The family home of my childhood is located in a cove that is accessed by a narrow drive that winds around the mountainside. Almost three-quarters of the way to the house, the drive takes a sharp right-angled turn. A mountain spring is located at this bend in the road. When I was young, the spring flowed across the drive, and in the winter when the temperature dropped, the water would freeze and form a serious hazard to anyone trying to drive up or down. So my mother took an old wooden bucket and placed it at the base of the spring. She then drove one end of a pipe into the spring itself, with the other end of the pipe protruding over the bucket. Sure enough! The water from the spring flowed through the pipe and into the bucket. When the bucket filled with water, instead of flowing across the drive, it overflowed into a ditch beside the road, and the hazard was removed.
From time to time we would find the pipe dry as water once again seeped through the ground and flowed across the drive. When that happened, Mother would take a straight stick and run it through the pipe to remove whatever was clogging it. Sometimes it was a rotten leaf, sometimes it was a slippery salamander, and sometimes it was a small, hard pebble. As soon as she dislodged and removed whatever it was, the water once again began to flow through the pipe, into the bucket, then into the roadside ditch.
If we use Mother’s creative solution to the ice hazard as a spiritual illustration, the water is like the power and presence of the Holy Spirit, the pipe is His access to us, and the bucket represents our lives that should be overflowing with Him as a blessing to others. But sometimes His access is hindered. We seem to dry up and fall into our old ways. When that happens, we need to take the “stick” of the cross and apply it to the Spirit’s access. Maybe His flow is clogged by a rotten leaf—something from the past like a failure or a disappointment. Or maybe the Spirit’s access is blocked by a slippery salamander—a sinful habit that seems to elude our effort to change or a memory that pops up in the middle of the night. Maybe the obstruction is a hardened pebble of unforgiveness, bitterness, resentment, or anger.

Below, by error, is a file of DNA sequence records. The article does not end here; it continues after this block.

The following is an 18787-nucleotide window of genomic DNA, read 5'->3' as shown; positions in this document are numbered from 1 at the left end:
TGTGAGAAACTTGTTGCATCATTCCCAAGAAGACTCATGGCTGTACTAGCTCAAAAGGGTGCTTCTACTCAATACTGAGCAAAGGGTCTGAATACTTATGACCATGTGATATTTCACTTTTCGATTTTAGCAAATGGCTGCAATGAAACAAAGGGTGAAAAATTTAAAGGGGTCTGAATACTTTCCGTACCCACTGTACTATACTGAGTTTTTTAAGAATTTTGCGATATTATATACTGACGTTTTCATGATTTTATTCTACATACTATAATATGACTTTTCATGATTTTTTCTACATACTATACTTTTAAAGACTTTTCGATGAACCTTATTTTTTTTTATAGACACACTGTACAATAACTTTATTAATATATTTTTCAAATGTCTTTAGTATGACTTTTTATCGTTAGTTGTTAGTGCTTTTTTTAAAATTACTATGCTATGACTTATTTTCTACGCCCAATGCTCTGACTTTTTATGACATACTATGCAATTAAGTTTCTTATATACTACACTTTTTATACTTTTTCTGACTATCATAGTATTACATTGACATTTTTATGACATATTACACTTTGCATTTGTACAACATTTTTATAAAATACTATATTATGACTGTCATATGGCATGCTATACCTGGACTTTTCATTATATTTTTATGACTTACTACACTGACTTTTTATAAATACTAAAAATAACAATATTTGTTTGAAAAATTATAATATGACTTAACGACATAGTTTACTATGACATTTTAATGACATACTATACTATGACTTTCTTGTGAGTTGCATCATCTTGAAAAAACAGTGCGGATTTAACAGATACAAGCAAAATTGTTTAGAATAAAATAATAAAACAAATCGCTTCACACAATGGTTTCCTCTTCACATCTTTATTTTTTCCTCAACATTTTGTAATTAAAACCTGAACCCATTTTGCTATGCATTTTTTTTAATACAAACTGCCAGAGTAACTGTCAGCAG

Whatever it is, bring it to the cross. Ask the Holy Spirit, “Search me, O God, and know my heart; test me and know my anxious thoughts. See if there is any offensive way in me, and lead me in the way everlasting” (Psalm 139:23-24)—the way that leads to the foot of the cross. He will show you what the blockage is. Then you need to choose to remove it.
To be filled with the Holy Spirit is not mystical or emotional. It’s not reserved for an exclusive group of people. It is actually a command that we are to obey: “Be filled with the Spirit” (Ephesians 5:18b). And because commands are obeyable, they involve decisions we intentionally make with our wills. Think about it. If obedience depended on our emotions or feelings, we could never consistently be obedient since we can’t control our emotions. So obedience rests strictly on the intentional choice we make to follow through on whatever God has said. Being filled with the Spirit is not an option or an exception.
To obey the command to be filled with the Spirit, choose to bring your sin to the cross, then take whatever action is necessary to remove it. The Holy Spirit will empower you to make this decision and follow through.
My prayer for you is that you will make the choice to be filled with the Holy Spirit, if you have not already done so. The necessary actions involve simple disciplines in the Christian life. Ask God to fill you with His Spirit, who is Jesus... in you.
Anne Graham Lotz appears this Monday and Tuesday on LIFE TODAY. This is an excerpt from Jesus In Me by Anne Graham Lotz. Copyright 2019 by Anne Graham Lotz. Published by Multnomah, a division of Penguin Random House LLC. Used by permission.